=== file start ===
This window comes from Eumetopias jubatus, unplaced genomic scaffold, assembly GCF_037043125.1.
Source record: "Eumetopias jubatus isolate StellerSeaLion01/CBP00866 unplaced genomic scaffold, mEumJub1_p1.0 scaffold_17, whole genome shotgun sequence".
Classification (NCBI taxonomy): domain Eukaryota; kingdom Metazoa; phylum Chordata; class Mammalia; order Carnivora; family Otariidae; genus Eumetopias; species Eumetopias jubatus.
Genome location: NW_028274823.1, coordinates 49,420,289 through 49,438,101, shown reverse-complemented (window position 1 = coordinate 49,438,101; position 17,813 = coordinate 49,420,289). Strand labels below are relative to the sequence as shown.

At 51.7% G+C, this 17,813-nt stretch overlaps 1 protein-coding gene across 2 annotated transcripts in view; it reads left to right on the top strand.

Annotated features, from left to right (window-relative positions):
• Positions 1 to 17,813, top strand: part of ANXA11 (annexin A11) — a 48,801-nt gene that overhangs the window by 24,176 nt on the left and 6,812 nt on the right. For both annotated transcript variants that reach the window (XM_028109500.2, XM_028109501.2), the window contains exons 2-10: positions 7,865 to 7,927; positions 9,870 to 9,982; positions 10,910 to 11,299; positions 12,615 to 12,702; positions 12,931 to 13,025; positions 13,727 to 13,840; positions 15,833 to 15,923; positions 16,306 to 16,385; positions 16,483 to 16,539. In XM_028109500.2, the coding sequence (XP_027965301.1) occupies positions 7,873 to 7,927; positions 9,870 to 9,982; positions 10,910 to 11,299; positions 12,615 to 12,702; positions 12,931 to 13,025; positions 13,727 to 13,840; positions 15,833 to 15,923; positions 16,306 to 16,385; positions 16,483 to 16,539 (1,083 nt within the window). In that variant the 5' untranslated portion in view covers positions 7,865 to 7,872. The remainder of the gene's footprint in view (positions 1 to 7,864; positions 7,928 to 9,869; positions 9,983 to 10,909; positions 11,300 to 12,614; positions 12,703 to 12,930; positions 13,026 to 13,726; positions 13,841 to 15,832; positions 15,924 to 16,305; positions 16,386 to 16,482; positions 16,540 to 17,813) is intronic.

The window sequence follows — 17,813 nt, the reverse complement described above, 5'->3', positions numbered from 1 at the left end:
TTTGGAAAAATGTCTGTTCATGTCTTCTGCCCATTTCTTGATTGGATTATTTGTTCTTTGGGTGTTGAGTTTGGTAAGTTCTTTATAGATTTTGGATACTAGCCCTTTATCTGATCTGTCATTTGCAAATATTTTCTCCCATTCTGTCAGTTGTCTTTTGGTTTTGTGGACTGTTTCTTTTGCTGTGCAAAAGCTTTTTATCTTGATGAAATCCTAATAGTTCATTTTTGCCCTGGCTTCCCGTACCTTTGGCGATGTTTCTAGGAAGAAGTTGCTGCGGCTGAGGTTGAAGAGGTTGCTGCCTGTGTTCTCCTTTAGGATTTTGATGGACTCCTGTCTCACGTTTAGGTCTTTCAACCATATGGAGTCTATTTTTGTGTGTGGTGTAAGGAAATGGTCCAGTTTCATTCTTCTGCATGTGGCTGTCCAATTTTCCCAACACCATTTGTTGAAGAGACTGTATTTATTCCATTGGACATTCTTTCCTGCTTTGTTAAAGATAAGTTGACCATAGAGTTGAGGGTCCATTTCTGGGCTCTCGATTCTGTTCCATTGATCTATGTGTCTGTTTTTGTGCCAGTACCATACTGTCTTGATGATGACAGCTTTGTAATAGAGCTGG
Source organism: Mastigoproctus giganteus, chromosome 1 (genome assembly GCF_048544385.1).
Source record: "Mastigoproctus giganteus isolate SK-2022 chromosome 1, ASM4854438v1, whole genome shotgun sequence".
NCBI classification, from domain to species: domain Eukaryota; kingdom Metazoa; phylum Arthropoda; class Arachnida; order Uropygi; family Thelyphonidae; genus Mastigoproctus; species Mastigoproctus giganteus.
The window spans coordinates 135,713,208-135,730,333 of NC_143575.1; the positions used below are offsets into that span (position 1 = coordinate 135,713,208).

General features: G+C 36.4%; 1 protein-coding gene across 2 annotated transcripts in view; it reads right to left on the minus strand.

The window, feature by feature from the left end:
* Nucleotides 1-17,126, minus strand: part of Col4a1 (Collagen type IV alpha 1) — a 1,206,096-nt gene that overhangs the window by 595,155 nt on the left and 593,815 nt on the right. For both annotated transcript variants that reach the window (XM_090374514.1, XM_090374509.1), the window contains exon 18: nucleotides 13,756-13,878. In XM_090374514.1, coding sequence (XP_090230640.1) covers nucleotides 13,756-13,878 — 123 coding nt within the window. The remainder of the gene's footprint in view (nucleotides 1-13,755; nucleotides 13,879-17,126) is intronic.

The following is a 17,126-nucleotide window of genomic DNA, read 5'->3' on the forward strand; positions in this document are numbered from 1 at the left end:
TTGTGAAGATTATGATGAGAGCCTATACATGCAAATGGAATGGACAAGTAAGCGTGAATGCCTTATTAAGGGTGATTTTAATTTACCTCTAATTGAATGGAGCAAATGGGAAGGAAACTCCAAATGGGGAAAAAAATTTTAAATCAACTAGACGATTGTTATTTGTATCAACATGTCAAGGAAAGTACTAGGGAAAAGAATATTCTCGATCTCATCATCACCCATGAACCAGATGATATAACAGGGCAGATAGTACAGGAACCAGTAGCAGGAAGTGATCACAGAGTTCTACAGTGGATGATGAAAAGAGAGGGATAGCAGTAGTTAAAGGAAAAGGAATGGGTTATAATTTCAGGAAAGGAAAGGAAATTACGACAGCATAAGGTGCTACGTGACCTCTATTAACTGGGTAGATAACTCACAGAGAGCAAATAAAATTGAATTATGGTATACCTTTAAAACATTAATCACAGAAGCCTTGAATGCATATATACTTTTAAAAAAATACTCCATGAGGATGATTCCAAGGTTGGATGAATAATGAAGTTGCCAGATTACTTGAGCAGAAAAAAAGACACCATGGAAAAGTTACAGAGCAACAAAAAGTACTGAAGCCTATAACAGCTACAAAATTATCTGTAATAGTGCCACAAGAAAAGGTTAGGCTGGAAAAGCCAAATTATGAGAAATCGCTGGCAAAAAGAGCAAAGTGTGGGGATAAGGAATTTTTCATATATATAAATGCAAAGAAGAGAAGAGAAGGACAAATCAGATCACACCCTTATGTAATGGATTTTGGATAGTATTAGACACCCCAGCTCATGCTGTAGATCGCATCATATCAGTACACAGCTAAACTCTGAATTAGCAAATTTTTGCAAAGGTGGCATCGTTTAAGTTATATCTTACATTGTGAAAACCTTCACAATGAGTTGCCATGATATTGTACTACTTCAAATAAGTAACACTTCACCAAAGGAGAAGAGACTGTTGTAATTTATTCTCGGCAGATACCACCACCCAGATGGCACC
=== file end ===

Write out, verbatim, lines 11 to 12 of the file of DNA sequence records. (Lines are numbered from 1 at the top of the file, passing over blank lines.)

Source record: "Mastigoproctus giganteus isolate SK-2022 chromosome 1, ASM4854438v1, whole genome shotgun sequence".
NCBI classification, from domain to species: domain Eukaryota; kingdom Metazoa; phylum Arthropoda; class Arachnida; order Uropygi; family Thelyphonidae; genus Mastigoproctus; species Mastigoproctus giganteus.